# Technical debt and refactoring

No team can entirely avoid technical debt. To some degree, you will build up technical debt. There are many reasons for technical debt to occur:

Time pressure, not knowing any better solution, underestimating the impact, not enough communication, priority on new features, ...

It's important to not lose track of it and keep adding features on top of your technical flaws, otherwise you might end up in the feature trap.

Image taken from scrum.org

Take a look at the image above (taken from scrum.org (opens new window)) - it demonstrates the trap many teams fall into. As great new features keep being added, the technical debt is ignored. Piling up the technical debt decreases the speed of feature implementation. Eventually, the technical debt will be so high, that you can barely develop any new feature and it slows you down almost to a stop. Thus, it is crucial to pay attention to your technical debt. I know, building fancy new features is more fun, but being in that feature trap is no fun at all, believe me.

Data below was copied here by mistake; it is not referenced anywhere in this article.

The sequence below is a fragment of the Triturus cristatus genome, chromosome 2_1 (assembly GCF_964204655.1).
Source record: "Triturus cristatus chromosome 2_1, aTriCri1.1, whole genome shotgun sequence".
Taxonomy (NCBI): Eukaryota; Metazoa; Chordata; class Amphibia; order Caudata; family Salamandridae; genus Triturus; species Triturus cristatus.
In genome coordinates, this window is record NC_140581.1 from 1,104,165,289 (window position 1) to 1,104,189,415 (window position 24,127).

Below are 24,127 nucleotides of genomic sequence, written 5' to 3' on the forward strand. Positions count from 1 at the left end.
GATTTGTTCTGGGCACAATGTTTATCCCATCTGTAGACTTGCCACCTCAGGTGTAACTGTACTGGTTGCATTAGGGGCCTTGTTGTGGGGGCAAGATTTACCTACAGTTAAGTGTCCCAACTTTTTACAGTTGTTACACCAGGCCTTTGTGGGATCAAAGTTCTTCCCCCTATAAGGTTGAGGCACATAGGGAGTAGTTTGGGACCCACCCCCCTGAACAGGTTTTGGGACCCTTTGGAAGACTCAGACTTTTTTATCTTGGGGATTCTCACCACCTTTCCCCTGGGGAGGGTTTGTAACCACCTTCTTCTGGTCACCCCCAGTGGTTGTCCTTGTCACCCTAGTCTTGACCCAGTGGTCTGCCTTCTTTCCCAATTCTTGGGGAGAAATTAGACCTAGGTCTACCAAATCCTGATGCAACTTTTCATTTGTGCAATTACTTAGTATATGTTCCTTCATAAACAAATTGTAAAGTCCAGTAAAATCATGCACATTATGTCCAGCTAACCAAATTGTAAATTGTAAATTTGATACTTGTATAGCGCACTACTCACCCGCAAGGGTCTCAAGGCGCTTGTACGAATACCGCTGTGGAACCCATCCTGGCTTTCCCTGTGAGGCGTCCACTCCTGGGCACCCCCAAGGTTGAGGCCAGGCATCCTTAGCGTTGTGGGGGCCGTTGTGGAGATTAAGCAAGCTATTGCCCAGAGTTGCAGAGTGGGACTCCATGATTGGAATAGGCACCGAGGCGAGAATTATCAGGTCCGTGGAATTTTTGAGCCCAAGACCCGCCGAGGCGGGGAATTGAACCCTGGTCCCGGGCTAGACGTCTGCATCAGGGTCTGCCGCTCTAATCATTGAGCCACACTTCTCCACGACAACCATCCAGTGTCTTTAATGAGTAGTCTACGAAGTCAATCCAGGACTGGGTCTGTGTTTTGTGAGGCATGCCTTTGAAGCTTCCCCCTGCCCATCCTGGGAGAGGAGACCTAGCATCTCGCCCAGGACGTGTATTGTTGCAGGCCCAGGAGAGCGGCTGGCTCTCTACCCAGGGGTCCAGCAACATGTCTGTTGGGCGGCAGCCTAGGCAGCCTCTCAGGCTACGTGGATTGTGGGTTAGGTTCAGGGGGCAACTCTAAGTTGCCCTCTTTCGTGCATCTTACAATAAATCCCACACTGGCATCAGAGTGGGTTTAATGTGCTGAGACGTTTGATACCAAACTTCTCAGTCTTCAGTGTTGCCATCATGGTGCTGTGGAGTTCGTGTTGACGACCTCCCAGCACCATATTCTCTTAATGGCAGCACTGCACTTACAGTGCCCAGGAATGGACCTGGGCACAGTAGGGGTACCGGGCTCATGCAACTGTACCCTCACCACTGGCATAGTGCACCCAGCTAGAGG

In our business model, we tried out many things and kept adjusting. Requirements were changing rapidly. Meaning we had to constantly change a lot of code. At some point, when we iterated on a feature for several times, it was kind of forgotten. Not just from a technical point of view, but also a business/procedural point of view. We moved to new features, improvements and bug fixes and lost track of it. Every time we did that without constantly keeping an eye on it, re-adjusting and tightening the requirements, this came back like a boomerang with spikes. Sometimes we would only find a major flaw in the design (not a technical issue, but procedural) month later. By then, so much shit piled up, that it took a very long time to re-think the process, fix it and make the best of that old data. In hindsight, I would have done those things differently. Taking more time to think about the process, continuously monitor and active alert business issues (on top of technical ones).